Brenda particularly liked this wreath.  She’s all about details.
I liked the use of the flower border near the driveway.  Not a big front porch but a nice looking home.
This might be our favorite home in the area.   We have taken photos of it in the past.  Love those columns. This While we were walking down near the waterfront, we spied this lovely launch based on a Crosby hull, a style that is often used as a yacht club launch in a simpler configuration.What beautiful varnish work.  You can easily imagine having a small cocktail party on this table aft.  Note the beautiful hand water pump.   It looks like the owner keeps the brass polished too. As we were headed through Kent Narrows on our way to St Michaels, the Globo Surf used a short cut that goes under the bay bridge, we were, as always, struck with how close the mast head comes to the bottom of the bridge.  All bridges on the ICW are supposed to be built to a minimum 65′ clearance.  This one is 67′ I am told but it really looked close to me.  Yikes!!!  So, how close is close?  Our mast is 63′ and with gear on top, we clear most bridges with less than two feet to spare.   Not a lot of margin of error.  As we approached the bridge at high tide, and one that was a bit higher than usual, we decided to stop and have lunch at a local eatery and wait for the tide to shift and get a bit lower.   We enjoyed lunch overlooking a busy waterway in Kent Narrows. Unlike up north, where dock space is more at a premium, there are plenty of spots where you can pull up and get free dockage while you eat lunch.  In this case, we docked for several hours while the tide went down a bit.   I always like shots of Pandora along side on a sunny day. There was also a commercial packer for crabs and oysters.  I was able to get into the oyster sorting room.  That’s a lot of oysters.  Nice guys too. I expect that these could end up most anywhere, perhaps in an eatery near you. Anchored in a little harbor in St Michaels, we spied this kayak man/dog combo. I can almost hear the dog saying “When will we be there, when will we be there.  Look a duck, a duck.  I love this!!!”Oh yea, how about a still life with flowers, wine and binoculars? Today we will continue to explore and I expect that Brenda will make another visit to the local yarn store.  Thursday we head over near Annapolis for the SSCA gam.   Thursday night kicks the three day event off with a dink raft-up cocktail party.  It will be great fun and we are really looking forward to the weekend event.  After that, off to the boat show.

A most beautiful spot, Queenstown Creek and a brush with a sand bank.

At the mouth of the Chester River and about 4 miles NE from Kent Narrows is a small harbor, Queenstown Creek.  The entrance is narrow and shallow but getting inside makes the nail biting worth it.   Actually, we almost didn’t make it as we ran hard aground on a sand bank just inside the mouth after bumping a few times on the way in.  The tide was running out and still about 90min from dead low which made any mistakes doubly problematic.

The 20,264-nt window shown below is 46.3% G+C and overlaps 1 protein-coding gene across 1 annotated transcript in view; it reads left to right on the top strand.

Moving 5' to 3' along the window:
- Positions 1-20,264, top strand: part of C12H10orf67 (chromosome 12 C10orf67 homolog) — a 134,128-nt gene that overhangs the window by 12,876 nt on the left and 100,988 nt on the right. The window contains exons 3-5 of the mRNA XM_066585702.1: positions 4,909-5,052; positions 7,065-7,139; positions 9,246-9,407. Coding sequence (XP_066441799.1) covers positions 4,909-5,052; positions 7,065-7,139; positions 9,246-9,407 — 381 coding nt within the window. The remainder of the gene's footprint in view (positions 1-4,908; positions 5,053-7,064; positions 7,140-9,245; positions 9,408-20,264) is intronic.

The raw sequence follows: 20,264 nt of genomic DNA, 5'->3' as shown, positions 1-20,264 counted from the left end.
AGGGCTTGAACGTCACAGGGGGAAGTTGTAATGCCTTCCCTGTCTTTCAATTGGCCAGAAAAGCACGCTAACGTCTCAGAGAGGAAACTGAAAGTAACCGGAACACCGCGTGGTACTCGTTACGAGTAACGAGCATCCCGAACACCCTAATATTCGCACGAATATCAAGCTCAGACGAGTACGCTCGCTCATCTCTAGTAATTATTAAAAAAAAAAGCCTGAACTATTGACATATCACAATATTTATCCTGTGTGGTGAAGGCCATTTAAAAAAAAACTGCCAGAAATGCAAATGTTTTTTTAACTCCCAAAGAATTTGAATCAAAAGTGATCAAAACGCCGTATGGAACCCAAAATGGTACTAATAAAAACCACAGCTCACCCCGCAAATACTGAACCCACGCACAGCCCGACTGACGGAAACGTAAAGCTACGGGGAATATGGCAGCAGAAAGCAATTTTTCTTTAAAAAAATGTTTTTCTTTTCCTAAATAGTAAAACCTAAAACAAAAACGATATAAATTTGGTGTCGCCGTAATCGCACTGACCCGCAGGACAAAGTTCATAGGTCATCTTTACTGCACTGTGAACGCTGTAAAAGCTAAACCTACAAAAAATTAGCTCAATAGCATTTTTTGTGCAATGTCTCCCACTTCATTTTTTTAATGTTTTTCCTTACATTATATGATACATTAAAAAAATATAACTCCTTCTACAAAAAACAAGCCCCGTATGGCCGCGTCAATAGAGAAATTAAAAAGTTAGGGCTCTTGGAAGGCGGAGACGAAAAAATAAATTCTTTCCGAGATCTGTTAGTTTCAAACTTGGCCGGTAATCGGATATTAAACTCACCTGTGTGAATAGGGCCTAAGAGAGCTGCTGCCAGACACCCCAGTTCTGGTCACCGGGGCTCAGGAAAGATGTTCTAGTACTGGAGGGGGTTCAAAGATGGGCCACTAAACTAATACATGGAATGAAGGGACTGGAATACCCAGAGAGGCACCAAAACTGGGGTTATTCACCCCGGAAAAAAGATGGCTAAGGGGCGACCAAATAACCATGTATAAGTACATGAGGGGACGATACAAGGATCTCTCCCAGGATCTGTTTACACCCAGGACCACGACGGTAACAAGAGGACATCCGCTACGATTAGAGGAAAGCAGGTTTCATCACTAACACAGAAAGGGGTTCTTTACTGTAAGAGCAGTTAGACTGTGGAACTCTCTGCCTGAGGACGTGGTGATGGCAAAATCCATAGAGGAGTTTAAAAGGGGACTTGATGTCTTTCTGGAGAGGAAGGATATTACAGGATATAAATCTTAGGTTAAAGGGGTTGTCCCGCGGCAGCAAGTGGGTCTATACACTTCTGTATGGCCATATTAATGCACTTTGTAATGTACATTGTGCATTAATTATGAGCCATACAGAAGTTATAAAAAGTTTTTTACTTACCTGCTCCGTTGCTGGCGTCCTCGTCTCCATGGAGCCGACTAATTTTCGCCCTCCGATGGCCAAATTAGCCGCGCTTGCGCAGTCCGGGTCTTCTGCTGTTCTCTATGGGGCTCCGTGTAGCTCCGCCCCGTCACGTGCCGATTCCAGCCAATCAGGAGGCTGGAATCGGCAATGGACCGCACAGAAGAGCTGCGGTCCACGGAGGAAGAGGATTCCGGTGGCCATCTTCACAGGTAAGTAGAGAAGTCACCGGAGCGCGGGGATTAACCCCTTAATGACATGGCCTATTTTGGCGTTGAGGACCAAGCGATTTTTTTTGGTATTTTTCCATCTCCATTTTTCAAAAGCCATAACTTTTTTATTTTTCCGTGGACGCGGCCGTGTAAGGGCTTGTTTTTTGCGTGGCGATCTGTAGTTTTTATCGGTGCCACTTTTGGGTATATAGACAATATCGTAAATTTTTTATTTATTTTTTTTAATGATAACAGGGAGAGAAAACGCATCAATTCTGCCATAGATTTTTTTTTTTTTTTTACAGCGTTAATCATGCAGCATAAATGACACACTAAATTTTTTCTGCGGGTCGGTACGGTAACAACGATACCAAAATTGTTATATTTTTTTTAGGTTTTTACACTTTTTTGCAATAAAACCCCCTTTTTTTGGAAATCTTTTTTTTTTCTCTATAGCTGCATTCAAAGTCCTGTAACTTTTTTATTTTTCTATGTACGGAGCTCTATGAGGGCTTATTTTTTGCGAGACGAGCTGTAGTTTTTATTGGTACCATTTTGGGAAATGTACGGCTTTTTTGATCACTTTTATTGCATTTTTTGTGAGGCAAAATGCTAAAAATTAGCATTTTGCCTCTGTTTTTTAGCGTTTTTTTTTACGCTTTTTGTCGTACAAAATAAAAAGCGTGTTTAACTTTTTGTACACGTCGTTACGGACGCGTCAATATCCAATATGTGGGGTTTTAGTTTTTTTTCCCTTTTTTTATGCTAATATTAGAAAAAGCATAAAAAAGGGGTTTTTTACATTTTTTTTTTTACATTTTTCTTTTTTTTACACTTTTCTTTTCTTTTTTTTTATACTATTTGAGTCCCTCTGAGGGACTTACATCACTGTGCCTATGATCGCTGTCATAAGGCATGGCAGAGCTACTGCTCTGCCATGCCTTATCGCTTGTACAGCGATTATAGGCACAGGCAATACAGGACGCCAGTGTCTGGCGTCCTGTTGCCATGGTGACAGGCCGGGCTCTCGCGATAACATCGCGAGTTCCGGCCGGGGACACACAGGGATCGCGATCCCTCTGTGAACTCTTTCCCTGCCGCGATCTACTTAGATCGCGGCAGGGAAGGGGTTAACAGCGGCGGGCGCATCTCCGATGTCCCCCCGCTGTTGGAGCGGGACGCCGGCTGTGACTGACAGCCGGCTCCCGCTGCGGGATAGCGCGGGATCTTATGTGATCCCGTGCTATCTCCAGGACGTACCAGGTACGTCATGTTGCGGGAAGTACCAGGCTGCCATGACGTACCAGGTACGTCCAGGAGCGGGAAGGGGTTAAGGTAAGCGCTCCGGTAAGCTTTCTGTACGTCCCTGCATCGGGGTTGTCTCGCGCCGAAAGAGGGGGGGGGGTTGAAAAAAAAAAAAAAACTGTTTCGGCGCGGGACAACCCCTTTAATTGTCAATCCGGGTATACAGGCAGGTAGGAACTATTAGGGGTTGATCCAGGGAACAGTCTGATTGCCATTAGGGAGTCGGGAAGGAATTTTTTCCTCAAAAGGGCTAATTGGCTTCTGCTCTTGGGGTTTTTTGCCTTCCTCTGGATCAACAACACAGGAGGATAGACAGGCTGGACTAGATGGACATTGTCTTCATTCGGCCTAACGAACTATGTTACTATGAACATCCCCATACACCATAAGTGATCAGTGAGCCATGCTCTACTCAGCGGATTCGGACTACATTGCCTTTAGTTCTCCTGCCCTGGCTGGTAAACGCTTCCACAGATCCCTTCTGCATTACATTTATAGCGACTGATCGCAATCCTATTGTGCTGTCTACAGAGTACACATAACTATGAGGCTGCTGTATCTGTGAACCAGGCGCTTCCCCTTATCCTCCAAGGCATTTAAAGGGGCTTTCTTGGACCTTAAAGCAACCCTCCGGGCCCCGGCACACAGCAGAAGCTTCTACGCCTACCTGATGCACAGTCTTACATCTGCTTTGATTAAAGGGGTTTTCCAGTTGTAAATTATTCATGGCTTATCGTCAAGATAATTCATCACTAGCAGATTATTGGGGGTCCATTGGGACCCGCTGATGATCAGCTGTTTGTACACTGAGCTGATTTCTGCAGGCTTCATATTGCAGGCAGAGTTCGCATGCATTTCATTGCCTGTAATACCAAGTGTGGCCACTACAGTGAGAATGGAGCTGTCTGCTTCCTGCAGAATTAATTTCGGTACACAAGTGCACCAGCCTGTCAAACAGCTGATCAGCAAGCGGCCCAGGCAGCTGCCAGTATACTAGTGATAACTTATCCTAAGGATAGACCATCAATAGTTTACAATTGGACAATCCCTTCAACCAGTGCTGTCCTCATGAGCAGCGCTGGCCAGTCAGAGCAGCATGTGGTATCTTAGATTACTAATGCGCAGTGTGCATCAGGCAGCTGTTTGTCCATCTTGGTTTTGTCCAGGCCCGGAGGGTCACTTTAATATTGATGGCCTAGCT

So, here we were, after a run back down the Chester River, at 6:00 pm and hard aground about 100 yards from our destination.  What’s  a traveler to do?  Hmm…

After a few futile attempts to back off of the sand bank, I did what any head scratching captain would do, I lowered the anchor the few feet to the bottom (probably not needed as we were firmly stuck anyway) and opened a beer.

A short while later another boat came in and took a slightly different path, with more water it seemed, and passed us.  Armed with the confidence of now half of a beer and the new knowledge of a better path, I put the boat in gear and powered forward.  Alas, we were off and into deeper water.    Free, free, free at last!!!

So, 100 yards later we were happily swinging at anchor as the sun set over the bay.  The view, perhaps the best yet.

Perhaps you are asking yourself why I would subject myself to such a tricky entrance knowing that the likelihood of running aground was great.  Since you asked, here’s why.  We began sailing, about 40 years ago, in small boats with shallow draft and I still love the secluded cozy anchorage from my catboat days. I am also hopelessly optimistic and am confident that after all low tides, there comes a high tide.   So, there you are, I have bared all.  Besides, running aground here is much different than where the bottom is hard and rocky.  It almost doesn’t matter.  Besides, it keeps slime off of the bottom of the keel.

This spot is really lovely and after dinner last evening, fillet mignon, farm fresh heirloom tomatoes, from a farm stand in Essex, with mozzarella and herbs and fresh boat-baked bread, we enjoyed the twilight from the cockpit.   We have been experimenting with baking peasant bread aboard from a recipe that we got from a baker in Old Saybrook near home.  He also sold us high gluten flower (we have 20 lbs on board).  We are making progress.  After dinner, when it was totally dark, Brenda and I climbed into the dink and drifted for a while looking up at the stars.  Not a lot of light pollution here.   The sight was really beautiful.  With the help of the program, Star Walk, on the i-pad we picked out a few stars and constellations.